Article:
For an epic tour of White Island, you’ll arrive by helicopter and land on its surface. Walk the rugged surface and feel real volcanic rock beneath your feet.  

White Island seems to live and breathe as a living being as steam rises and falls. Vents and cracks along the islands exterior hiss and release gases up to 1,000 degrees Fahrenheit!

You can get up close to the bubbling mud pits and steaming acid lakes that make up the island.

White Island, New Zealand Volcanoes and Geothermal

Photo: Rob Suisted

Like many New Zealand volcanoes and regions, White Island was originally named by the Maori. In Maori, the name for White Island is “Te Puia o Whakaari”, or “the dramatic volcano”.

No stranger to drama, this volcano wants to be seen and heard. Numerous small eruptions and a peak with seemingly constant cover from thick, white steam ensure that White Island stays on the minds of native Kiwi’s and tourists alike.

Rotorua, The Sulphur City

Whakarewarewa Thermal area, Rotorua, New Zealand Volcanoes and Geysers

Photo: Chris McLennan

Just a skip away from the Bay of Plenty, Rotorua is known for its unique Maori culture and amazing hot springs and geysers.

You’ll know you’ve arrived in Rotorua when you sense that distinct smell of sulfur that permeates the air.

It might take some getting used to at first, but just think of it as the Earth’s magic at work! Besides, it’s a small price to pay for being in one of the most historically significant sites in all of New Zealand.

You’ll want to check out Te Puia,  an amazing geothermal wonderland that is home to the Maori Arts and Culture Institute.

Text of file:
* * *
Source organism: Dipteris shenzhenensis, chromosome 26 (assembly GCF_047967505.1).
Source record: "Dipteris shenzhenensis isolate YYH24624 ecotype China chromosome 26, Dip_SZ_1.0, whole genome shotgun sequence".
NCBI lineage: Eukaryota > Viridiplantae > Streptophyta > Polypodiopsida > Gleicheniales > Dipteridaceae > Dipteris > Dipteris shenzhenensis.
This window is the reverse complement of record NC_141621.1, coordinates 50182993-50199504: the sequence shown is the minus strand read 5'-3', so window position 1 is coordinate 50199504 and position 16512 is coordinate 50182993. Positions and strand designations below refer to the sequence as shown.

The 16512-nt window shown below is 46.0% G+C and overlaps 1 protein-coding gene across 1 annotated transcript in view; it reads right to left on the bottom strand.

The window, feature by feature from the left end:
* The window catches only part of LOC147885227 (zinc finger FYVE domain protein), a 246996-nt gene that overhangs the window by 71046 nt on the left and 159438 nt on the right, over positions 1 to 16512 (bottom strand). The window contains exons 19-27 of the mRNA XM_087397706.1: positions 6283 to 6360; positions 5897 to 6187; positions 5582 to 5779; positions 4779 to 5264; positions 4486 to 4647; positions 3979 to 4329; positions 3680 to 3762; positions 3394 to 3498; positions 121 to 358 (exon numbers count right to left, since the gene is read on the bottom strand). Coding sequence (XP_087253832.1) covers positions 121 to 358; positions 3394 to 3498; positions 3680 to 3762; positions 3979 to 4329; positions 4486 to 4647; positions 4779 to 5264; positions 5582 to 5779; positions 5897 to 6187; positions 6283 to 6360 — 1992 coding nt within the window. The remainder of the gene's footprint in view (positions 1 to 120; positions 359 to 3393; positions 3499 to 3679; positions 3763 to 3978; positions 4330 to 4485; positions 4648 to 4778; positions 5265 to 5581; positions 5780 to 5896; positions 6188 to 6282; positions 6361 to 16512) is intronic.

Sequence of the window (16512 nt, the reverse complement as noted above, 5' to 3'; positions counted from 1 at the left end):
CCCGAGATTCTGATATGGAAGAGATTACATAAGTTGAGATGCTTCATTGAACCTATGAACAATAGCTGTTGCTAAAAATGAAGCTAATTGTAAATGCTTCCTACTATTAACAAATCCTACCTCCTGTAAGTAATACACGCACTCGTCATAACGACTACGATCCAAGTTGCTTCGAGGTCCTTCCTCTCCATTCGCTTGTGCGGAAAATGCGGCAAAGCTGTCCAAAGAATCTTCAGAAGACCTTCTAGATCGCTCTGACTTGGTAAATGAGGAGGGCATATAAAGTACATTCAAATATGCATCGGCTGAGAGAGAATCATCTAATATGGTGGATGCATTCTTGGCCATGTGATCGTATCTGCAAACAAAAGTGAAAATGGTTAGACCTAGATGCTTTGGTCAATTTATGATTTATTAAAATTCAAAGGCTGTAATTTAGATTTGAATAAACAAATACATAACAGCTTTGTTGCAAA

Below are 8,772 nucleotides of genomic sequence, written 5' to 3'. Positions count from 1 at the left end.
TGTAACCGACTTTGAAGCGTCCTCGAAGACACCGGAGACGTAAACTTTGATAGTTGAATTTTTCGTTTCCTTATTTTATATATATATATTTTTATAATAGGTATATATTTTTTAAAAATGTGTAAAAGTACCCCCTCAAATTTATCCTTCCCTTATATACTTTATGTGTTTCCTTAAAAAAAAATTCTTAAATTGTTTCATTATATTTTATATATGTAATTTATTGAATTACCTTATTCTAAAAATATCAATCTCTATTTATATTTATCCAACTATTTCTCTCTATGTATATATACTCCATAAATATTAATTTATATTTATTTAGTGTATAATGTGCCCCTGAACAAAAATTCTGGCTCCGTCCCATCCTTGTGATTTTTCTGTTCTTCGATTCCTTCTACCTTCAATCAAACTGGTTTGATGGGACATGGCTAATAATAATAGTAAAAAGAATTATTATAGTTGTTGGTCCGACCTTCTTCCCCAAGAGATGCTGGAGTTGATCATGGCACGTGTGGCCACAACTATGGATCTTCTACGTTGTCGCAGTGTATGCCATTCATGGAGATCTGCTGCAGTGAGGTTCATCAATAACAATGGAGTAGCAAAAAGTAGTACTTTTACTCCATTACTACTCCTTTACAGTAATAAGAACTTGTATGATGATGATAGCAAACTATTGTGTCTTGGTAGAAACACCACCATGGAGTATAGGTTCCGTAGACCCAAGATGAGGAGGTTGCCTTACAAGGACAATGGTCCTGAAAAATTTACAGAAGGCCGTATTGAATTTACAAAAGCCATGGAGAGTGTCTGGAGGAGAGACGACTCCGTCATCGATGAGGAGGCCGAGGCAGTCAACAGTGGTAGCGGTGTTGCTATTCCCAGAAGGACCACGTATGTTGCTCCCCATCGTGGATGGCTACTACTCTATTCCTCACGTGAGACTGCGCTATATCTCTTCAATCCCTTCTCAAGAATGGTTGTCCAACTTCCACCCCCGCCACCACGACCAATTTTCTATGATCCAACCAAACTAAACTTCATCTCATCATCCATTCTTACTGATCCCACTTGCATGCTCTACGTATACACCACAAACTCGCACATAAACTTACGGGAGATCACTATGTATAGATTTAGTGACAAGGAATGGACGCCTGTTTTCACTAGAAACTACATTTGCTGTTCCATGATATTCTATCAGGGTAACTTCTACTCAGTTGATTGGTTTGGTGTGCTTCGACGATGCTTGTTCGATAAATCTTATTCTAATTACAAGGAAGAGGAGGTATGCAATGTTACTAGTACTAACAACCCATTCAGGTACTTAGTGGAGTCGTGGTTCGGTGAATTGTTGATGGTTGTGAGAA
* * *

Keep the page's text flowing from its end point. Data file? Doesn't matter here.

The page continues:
Start your visit off with a visit to the largest active geyser in the Southern Hemisphere. Pohutu Geyser shoots steaming water more than 100 feet in to the air once or twice every single hour.

It’s a geyser so reliable you could almost set your watch to it.

Boiling mud pools, hot springs and steaming valleys all cover the landscape of Te Puia.

Witness unique Maori cooking that utilizes Te Puia’s boiling springs. Known as hangi in Maori, meat and vegetables are placed in to baskets and lowered in to steaming water from the Earth which cooks it through. The Maori have used this method of cooking for centuries and it’s still used today.

Participate in a Te Puia Steambox Lunch to try for yourself the fantastic foods that this method produces.

Hot Water Beach

Hot Water Beach Coromandel Peninsula New Zealand Volcanoes

Photo: Adam Bryce

At first glance this may look like a regular beach. But bubbling just beneath the sand is naturally heated mineral water from springs below.

This makes Hot Water Beach a prime location to pull up, dig in and treat yourself to your own personal spay day. Dig a hole big enough for all of your friends, or keep it small for a solo soak.

You should plan on arriving to Hot Water Beach about 2 hours before or after low tide. This gives you a lot of easy digging area to hit the spa in no time.